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Pharmacy Education ; 20(3):91.0, 2020.
Article in English | EMBASE | ID: covidwho-2229322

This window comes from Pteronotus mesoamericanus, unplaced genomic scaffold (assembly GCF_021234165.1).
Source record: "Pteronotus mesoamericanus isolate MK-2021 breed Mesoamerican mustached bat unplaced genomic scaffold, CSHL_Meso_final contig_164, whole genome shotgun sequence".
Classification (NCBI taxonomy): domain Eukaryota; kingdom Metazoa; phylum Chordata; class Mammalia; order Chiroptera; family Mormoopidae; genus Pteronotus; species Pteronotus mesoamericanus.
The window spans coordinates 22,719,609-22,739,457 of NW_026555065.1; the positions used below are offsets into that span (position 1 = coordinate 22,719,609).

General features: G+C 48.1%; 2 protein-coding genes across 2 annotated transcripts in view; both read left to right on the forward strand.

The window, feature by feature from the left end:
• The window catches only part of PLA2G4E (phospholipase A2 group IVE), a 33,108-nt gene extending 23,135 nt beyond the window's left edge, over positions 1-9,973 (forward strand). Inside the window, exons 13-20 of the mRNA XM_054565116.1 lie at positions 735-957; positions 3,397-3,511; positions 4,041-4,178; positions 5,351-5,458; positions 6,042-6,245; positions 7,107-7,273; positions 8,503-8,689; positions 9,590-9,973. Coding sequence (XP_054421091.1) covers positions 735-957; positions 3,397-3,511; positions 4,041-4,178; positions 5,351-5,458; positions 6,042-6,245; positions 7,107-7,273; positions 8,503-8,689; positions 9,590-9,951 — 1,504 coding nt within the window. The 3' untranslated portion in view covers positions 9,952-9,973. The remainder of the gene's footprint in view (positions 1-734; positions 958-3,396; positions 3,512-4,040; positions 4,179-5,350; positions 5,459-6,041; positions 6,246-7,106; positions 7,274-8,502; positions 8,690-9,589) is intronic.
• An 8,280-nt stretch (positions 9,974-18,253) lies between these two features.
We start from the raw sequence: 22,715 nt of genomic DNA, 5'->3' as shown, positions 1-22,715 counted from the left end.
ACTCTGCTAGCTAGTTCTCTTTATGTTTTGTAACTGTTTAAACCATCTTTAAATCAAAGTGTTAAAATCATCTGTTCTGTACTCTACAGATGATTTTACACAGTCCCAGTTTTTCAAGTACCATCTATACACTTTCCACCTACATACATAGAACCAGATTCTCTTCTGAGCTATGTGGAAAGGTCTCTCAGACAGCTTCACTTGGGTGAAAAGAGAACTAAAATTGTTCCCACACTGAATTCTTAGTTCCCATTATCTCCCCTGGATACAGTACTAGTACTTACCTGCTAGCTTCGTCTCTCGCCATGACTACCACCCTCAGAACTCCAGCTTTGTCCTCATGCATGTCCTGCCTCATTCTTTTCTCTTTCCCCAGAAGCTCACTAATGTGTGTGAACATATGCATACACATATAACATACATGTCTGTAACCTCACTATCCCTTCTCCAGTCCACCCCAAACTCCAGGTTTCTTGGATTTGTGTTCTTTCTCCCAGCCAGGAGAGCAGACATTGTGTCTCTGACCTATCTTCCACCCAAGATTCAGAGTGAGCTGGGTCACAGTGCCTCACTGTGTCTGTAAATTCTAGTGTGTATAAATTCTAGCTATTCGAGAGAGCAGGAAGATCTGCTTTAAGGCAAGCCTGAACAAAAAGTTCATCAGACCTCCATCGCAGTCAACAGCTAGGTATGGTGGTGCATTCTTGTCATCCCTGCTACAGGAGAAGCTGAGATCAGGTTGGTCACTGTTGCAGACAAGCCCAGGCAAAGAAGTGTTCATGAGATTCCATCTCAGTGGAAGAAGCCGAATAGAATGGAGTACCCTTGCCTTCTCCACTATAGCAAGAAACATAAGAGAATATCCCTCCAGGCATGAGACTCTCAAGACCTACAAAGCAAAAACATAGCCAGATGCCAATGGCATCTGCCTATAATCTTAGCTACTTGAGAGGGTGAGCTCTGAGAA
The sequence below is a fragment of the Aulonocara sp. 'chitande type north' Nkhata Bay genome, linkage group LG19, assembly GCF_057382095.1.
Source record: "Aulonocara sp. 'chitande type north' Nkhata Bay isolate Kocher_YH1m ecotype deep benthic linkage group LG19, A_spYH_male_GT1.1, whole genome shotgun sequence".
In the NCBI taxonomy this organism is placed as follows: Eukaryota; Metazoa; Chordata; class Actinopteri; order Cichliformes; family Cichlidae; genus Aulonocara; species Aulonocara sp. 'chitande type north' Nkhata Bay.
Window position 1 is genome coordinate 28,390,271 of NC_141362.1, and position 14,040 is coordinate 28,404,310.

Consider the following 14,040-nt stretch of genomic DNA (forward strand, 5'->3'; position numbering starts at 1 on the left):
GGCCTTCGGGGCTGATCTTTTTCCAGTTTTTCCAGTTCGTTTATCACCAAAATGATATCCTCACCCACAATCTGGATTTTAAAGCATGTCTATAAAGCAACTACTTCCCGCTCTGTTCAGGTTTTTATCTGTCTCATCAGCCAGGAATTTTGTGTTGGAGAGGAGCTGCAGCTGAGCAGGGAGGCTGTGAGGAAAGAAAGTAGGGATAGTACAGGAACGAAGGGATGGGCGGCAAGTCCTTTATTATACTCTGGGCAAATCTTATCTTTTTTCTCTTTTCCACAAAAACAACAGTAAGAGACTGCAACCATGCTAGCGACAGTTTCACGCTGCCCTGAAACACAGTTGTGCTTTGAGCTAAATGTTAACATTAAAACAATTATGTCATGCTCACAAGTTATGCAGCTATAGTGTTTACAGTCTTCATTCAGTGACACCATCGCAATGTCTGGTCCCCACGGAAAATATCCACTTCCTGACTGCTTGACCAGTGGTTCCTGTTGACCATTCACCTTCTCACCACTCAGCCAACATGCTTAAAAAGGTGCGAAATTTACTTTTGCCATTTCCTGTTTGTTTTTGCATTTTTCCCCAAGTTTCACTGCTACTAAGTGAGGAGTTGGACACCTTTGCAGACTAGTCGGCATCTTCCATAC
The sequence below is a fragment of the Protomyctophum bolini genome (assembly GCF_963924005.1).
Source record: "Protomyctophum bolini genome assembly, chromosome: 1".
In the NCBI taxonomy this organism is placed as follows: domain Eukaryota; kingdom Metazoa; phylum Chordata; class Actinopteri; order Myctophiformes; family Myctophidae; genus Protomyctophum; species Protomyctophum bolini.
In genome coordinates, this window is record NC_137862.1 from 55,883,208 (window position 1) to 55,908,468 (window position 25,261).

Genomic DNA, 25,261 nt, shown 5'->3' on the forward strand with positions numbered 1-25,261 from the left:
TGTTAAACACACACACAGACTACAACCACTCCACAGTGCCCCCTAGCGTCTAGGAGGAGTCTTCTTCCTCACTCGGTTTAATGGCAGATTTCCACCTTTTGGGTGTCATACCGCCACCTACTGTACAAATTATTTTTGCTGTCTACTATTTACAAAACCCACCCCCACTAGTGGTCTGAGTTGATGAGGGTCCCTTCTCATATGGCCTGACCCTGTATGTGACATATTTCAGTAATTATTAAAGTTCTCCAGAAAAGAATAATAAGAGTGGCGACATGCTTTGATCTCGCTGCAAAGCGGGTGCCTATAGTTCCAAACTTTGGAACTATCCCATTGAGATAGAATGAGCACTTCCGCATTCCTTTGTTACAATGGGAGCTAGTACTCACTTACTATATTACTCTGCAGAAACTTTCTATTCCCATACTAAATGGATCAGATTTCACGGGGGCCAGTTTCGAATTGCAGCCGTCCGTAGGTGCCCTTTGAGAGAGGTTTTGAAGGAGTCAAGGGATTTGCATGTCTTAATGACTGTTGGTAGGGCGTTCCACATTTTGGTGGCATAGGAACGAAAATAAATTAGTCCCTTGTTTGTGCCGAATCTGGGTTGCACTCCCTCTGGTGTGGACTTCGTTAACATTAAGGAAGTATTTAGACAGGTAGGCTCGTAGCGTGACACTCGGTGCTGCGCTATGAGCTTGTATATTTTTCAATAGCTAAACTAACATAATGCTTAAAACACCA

Background: The coronavirus, COVID-19, has caused a global pandemic of an unprecedented scale. The efficacy of antivirals and other drugs, considered for repurposing, is assessed in clinical trials. It is not clear, however, whether these treatments, when available, will be cost effective. Purpose(s): To systematically review published economic evaluations of antivirals for the management of pandemic influenza. Method(s): The following databases were searched from inception to 26 March 2020: Medline (EBSCO HOST), EMBASE (OVID), EconLit (OVID), NHS EED (OVID) and HTA (OVID). Citation tracking and reference checking were also used. Only full economic evaluations published in the last ten years were included. Studies were quality assessed using NICE economic evaluation checklist. Data were extracted into standard data extraction tables and narratively summarised. Result(s): Of 709 records identified, 14 studies were included. These were mostly conducted in high income countries. They were seven (50.0%) cost-utility analyses, four (28.6%) cost-effectiveness analyses, two (14.3%) cost-consequences analyses, and one (7.1%) cost-benefit analysis. Antiviral treatment-containing strategies were found to be either cost saving or cost effective. Empirical treatment was more cost effective than test-guided treatment for young adults but less for older adults. Infection rate, prevalence, antiviral efficacy and costs were the key drivers of cost effectiveness Conclusion(s): Antiviral treatment for managing pandemic influenza viruses that have high case fatality rate, similar to the COVID-19 pandemic, has shown to be cost effective, either as standalone intervention or part of a multifaceted strategy.